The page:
The remaining 60 percent of the population in the middle of the spectrum represents the group of people who have yet to make up their minds about whether to support or protest law enforcement. While recent events, such as national news coverage after the Freddie Gray, Michael Brown, and Eric Garner incidents, might have caused the 60% to lean in one direction or the other, their views and opinions are not fixed and they are constantly looking for new information to help shape their opinions. Earning or losing the support of this informed and well-rounded 60% is essential because they are the majority. As the 60% has the ability to tip the scales significantly in either direction, police supporters need to be campaigning for the 60%’s support, and they have to do it while police critics are also attempting to influence the 60% with their anti-police narrative. The decision to focus on the undecided 60% of the population isn’t just theory, but has also proven to be effective in recent history.
During an extremely violent period of Operation Iraqi Freedom in the fall of 2006 and the spring of 2007, local leaders throughout Iraq’s Al Anbar Province decided that supporting Al Qaeda instead of the U.S. Marines and Soldiers in the cities was no longer in their best interest. At the time, Marines were actively searching for and fighting Al Qaeda in Iraq (the negative 20% of the population) in cities like Ramadi, Haditha and Fallujah, while building a local police force from the supportive 20% of the population. Progress in Al Anbar was slow, however, because the middle 60% of the population were still supporting Al Qaeda. As the 60% of the population began to see the consequences of living in an Al Qaeda-controlled city and saw what their version of Sharia law entailed, their opinions changed, and the Al Anbar Awakening began.(2)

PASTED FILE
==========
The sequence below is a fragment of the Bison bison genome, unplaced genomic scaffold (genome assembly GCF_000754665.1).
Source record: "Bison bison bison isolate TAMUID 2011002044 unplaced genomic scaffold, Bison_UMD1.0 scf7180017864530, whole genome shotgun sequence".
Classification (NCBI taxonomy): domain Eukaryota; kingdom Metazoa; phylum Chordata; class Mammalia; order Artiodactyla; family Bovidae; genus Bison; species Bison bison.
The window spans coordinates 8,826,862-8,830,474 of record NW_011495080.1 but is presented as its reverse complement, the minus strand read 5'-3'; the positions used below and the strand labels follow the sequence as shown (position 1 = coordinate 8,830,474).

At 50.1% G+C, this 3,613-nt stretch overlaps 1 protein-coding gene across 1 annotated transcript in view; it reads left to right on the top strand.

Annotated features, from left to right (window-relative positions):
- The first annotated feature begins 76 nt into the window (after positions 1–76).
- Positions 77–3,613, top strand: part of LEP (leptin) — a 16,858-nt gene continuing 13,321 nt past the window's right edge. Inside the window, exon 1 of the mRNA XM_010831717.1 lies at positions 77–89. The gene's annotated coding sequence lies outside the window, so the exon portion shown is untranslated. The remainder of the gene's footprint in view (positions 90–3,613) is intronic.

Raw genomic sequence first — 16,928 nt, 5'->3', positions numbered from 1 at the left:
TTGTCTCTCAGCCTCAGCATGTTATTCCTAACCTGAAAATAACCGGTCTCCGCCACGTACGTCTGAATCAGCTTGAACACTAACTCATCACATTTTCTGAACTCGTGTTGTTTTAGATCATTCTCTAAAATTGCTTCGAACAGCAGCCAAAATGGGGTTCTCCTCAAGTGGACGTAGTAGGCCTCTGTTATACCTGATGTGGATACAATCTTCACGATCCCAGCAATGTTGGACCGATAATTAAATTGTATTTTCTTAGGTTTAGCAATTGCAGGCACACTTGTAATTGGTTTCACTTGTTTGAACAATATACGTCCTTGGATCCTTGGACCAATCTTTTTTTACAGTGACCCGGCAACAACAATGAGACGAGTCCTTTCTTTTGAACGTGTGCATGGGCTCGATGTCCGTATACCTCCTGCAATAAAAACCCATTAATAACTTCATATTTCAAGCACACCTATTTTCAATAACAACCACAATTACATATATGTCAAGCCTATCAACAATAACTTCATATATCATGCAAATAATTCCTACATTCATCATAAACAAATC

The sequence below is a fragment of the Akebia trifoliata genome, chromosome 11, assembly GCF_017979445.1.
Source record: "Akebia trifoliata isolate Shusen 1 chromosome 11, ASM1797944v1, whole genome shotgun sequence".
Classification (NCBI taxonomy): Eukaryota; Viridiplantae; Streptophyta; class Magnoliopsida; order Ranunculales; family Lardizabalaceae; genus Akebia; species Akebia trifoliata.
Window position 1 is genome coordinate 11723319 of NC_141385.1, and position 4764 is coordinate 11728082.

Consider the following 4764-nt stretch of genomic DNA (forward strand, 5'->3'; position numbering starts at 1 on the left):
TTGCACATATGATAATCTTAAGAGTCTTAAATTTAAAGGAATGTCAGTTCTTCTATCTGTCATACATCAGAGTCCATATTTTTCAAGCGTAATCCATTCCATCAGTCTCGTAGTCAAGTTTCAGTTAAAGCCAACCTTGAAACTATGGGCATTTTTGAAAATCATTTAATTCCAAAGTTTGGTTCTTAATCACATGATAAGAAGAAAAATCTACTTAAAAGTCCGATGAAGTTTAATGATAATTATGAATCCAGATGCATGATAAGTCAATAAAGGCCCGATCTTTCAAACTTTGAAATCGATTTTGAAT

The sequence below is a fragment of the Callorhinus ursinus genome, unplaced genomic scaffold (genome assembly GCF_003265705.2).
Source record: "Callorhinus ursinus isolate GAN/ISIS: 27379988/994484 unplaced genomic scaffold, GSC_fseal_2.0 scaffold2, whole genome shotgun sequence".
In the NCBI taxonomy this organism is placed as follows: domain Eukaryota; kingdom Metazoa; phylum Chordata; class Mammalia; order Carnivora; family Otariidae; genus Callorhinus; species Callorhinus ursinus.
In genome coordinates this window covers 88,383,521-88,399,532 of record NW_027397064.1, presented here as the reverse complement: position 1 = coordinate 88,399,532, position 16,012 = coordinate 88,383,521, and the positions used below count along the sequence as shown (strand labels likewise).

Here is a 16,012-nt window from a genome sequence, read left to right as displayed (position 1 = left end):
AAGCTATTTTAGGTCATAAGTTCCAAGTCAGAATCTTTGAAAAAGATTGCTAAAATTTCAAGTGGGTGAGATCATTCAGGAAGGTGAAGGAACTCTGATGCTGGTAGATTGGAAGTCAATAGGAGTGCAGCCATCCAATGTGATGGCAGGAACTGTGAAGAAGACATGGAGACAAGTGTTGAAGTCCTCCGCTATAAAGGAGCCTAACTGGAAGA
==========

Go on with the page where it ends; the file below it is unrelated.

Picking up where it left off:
When the local religious leaders started recommending that the men from their followings join the Iraqi Police, recruitment numbers exploded. As the local population turned on the negative 20%, Al Qadea operatives in Iraq were run out of the cities. There are numerous similarities between the Anbar Awakening and the current situation for police officers here in the United States. Admittedly, a significant portion of a police officer’s job requires that you spend time focusing on and trying to prevent the negative 20% of the population from committing crimes, but focusing only on this group forces officers into a reactionary mindset. Spending time to earn the trust and support of the open-minded 60% of the population can help police officers get ahead of the curve. This doesn’t require an elaborate plan, just some basic human skills of showing respect, learning the names of the people in the community (not just the criminals,) helping people out where you can and demonstrating that you actually care.